Now that cover's gone, you can see the top of the valves. This is a four cylinder engine that has two valves per cylinder, one to let in the fuel/air mixture and one to let out the exhaust gases. Each of the valves is opened by a rocker that sits above it. The one on the far left is missing, probably eaten by a student. Now we're going to remove all the rockers.
With the rocker shaft removed, you can see the valve springs more clearly, and behind them you can see where the pushrods come up through the engine block. Now we're going to remove the cylinder head and see inside the engine.
This is the top of the engine block, with the head gasket at the top of the picture. The gasket is a just piece of soft metal that sits between the engine block and the cylinder head to keep the gases, water and oil separated. In the block you can see the four pistons, the inner two are at the bottom of their range of travel and the outer two are at the top..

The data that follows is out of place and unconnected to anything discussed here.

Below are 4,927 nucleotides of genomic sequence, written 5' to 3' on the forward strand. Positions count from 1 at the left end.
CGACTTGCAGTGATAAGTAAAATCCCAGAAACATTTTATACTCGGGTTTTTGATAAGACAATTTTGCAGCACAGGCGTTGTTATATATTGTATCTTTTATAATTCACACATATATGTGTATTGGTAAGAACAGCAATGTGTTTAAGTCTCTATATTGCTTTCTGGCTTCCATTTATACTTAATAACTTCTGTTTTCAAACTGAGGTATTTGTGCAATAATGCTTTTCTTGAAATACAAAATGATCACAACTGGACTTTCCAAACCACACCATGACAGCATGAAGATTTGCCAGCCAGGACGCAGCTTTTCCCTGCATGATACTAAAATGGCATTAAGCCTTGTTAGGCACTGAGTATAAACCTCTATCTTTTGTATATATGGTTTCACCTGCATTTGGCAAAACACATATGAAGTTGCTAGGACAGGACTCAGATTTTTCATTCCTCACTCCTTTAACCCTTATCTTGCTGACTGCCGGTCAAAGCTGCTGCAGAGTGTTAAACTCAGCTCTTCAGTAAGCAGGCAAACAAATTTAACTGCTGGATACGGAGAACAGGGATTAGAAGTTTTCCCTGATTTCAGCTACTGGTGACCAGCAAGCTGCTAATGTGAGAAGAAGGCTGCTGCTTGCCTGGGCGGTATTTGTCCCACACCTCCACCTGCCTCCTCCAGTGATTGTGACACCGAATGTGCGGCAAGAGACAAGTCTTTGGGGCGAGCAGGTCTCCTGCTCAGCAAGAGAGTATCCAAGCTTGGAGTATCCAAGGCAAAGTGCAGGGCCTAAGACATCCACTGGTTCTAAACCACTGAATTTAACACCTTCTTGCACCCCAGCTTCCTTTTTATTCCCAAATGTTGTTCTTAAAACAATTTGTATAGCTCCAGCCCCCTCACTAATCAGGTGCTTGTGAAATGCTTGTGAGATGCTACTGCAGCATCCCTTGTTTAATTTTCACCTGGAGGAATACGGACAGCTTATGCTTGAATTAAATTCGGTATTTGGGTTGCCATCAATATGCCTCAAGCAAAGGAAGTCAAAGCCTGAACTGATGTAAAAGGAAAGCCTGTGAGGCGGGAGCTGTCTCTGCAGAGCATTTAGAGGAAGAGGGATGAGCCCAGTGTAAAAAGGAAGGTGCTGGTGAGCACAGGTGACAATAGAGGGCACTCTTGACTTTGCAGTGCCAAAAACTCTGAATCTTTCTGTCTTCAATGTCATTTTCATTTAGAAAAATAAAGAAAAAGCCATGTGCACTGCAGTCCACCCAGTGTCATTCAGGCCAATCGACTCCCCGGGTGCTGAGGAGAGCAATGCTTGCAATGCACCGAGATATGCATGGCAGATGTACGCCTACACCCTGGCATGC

This is the other side of the cylinder head, which fits onto the engine block. You can see the pairs of valves - the smaller, light coloured ones are the exhaust valves. Just above the valves you can see the spark plugs, which ignite the fuel/air mixture. On the left side is the missing valve.
This is a close up of one of the valve pairs, they're pretty dirty and so don't close perfectly. This lets gas leak out and will affect how much power the engine can produce. On the right side you can see the tip of the spark plug again.
This is a valve that's been removed. You can see the spring on the right side which forces the valve closed, and on the left side is the head which sits inside the cylinder. It's shiny round the edge because it has to make a very tight seal.